M 76 (NGC 650/651, PK 130-10.1) Planetary Nebula in Perseus

Located at: RA 01 hours 42 minutes 20 seconds, Dec +51 degrees 34 minutes 35 seconds

Size: 167" Magnitude: 12.2 photographic Class: 3+6

North is up

West to the right

Telescope:

14.5" f5 Newtonian reflector

Camera:

 ST-8XME, self-guided, binned 1x1, temp -20c & -25c, camera control MaxIm DL 4.56

Image:

Lumicon Red filter, 460 minutes (46 x 10 minute subs), 11/6/9/2012; seeing 3.1-3.8 FWHM per CCDStack

Processing:

CCDStack 2.66.4490.32361, Photoshop CS5.1

Location:

 Rolling Roof Observatory, Thousand Oaks, CA 91360 (+34d 13m 29s -118h 52m 20s)

Notes: See the 8" version.

From the NGC / IC Project:

Contemporary Visual Observation(s) for NGC 650

NGC 0650 = PK 130-10.1 = M76 = Little Dumbbell Nebula = PN G130.9-10.5
01 42 18.1 +51 34 16
V = 10.1;  Size 163"x107"

17.5": bright, fairly large, consists of two prominent irregular lobes with a 
darker center; the SW lobe is brighter with straight edges while the NE lobe has 
a slightly curved edge.  A mag 13.5 star is attached at the southern edge of the 
SW lobe.  Extending from the main body of this striking bipolar planetary is a 
large halo which contains two large outer arms or wings similar to a spiral 
galaxy!  The outer "arm" attached at the NE end is brighter and longer and 
curves to the west.  The southern extension is short, fainter, and less defined.

13": SW end is brighter while the NE end is slightly curved.  Boxy appearance 
with a dark center.

- by Steve Gottlieb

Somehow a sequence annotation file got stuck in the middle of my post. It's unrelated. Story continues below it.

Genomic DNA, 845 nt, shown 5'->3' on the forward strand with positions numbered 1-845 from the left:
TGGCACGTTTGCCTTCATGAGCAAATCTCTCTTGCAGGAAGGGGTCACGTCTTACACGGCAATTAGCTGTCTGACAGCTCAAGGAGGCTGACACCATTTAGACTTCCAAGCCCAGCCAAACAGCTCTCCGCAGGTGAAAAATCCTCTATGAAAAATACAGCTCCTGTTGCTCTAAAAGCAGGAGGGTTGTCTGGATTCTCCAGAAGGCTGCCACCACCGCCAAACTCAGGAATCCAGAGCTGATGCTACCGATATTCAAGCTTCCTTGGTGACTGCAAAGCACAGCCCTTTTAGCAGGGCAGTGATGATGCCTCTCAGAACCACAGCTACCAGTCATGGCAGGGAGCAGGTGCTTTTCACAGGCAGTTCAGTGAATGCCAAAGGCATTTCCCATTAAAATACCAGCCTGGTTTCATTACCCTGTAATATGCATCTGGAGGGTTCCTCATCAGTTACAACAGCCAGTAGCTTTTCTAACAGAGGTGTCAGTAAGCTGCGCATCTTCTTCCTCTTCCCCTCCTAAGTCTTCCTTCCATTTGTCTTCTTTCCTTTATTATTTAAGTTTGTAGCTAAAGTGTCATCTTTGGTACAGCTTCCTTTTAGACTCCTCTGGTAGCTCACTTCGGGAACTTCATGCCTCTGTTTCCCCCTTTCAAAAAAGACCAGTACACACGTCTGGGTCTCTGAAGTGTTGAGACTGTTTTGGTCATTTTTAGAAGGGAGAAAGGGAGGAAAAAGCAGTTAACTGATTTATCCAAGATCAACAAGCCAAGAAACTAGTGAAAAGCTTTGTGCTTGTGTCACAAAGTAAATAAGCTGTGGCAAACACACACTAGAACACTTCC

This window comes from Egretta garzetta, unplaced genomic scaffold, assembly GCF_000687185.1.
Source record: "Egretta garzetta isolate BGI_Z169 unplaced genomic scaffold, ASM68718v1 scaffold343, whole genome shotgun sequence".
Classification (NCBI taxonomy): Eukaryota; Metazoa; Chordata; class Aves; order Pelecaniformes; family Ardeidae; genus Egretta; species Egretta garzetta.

Historical Research Notes / Correction for NGC 650
NGC 650 and NGC 651 together form M76.  They are the two bright lobes of a 
bipolar planetary nebula.  (The fainter, wispy loops to the northwest and
southeast were most likely not seen well until M76 was photographed.)  For GC 
and NGC, JH and Dreyer took the lobes as two separate nebulae, put the Messier 
number on N650, and the WH number (I 193) on N651.

There is a little justification for this, but not very much.  WH was the first
to recognize that the nebula was apparently double.  He says of it "Two close 
together.  Both vB. dist. 2' sp nf.  One is 76 of the Conn[oissance des 
Temps]."  That, strictly speaking, is incorrect as neither Mechain nor Messier
reported the nebula as double.

Still, two NGC numbers it is for the single Messier number.  This has happened
at least once more.  See NGC 5194 and NGC 5195, the two galaxies comprising 
M51 -- though for that, Messier did see the two separate objects.
 - Dr. Harold G. Corwin, Jr.